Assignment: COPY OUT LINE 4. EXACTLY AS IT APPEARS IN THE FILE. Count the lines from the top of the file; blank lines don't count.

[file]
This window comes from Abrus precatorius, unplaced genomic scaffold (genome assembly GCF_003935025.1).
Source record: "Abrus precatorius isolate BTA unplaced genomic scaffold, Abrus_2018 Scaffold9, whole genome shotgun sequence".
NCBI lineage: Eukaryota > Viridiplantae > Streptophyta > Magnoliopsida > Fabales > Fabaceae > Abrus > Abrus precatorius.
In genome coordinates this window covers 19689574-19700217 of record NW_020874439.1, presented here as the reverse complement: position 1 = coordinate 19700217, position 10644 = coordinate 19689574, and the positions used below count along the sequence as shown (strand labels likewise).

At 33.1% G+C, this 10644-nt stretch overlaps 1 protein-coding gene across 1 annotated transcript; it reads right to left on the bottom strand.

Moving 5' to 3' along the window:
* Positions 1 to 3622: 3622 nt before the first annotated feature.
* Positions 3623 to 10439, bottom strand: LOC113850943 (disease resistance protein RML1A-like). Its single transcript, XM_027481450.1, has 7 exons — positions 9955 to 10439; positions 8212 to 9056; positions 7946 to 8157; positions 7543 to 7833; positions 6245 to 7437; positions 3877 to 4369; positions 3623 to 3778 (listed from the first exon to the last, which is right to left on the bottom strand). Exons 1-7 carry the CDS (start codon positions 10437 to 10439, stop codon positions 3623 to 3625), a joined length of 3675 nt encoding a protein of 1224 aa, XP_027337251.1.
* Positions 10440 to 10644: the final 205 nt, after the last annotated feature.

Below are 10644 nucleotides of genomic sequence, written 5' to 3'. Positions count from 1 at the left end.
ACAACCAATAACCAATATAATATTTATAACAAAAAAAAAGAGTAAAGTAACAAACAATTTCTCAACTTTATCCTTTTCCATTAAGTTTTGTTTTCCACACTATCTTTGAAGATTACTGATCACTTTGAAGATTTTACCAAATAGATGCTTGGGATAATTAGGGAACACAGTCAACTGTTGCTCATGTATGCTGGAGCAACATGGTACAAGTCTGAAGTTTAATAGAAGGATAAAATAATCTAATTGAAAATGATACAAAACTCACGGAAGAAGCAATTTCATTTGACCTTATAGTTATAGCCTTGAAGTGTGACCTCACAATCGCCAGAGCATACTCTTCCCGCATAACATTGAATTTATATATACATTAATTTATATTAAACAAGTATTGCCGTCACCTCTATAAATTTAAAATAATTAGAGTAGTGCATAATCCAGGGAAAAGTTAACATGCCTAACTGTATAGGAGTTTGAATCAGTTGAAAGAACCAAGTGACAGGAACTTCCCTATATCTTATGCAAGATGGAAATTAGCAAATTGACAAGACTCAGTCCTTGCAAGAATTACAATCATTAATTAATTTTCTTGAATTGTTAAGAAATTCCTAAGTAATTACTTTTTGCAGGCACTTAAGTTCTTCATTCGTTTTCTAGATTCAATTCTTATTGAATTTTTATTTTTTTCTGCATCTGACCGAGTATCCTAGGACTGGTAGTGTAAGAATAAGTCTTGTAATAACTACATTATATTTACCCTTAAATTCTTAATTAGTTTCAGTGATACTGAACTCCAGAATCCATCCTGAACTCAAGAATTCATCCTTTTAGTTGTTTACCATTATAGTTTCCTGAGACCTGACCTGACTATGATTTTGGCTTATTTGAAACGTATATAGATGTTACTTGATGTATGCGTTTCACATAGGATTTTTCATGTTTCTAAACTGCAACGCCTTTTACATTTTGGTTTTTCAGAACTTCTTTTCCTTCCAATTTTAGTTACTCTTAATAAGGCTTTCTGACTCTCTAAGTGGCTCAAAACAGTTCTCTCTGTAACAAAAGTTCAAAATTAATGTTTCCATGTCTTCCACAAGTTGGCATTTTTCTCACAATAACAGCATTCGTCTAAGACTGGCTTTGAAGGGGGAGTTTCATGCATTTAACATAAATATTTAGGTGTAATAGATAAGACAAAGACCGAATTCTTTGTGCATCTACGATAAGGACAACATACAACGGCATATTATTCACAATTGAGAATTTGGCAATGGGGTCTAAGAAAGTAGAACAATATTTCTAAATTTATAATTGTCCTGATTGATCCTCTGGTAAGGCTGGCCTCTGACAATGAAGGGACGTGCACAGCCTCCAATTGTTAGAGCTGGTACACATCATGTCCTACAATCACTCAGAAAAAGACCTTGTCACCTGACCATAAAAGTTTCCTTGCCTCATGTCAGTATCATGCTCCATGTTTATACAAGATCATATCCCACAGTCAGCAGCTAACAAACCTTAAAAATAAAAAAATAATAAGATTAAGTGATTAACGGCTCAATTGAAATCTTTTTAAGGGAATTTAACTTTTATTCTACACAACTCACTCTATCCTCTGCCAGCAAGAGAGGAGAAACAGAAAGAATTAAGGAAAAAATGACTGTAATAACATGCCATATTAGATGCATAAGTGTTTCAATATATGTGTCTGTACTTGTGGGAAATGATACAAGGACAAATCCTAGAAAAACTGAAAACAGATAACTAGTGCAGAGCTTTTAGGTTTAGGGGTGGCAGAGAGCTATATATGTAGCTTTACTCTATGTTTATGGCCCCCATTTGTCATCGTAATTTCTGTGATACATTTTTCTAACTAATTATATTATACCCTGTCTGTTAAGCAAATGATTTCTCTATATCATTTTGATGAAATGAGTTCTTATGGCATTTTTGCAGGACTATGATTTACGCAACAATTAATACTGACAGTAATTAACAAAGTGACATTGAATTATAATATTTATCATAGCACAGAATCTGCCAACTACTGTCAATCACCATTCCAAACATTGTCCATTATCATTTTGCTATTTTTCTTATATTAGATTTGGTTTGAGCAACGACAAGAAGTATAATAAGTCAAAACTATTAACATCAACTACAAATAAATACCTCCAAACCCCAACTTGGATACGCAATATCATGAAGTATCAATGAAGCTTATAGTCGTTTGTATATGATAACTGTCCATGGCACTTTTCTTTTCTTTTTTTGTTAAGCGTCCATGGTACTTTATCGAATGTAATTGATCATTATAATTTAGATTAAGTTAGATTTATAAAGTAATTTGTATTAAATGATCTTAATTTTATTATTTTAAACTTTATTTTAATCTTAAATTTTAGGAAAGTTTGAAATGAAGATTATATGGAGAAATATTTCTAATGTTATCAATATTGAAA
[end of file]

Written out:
In genome coordinates this window covers 19689574-19700217 of record NW_020874439.1, presented here as the reverse complement: position 1 = coordinate 19700217, position 10644 = coordinate 19689574, and the positions used below count along the sequence as shown (strand labels likewise).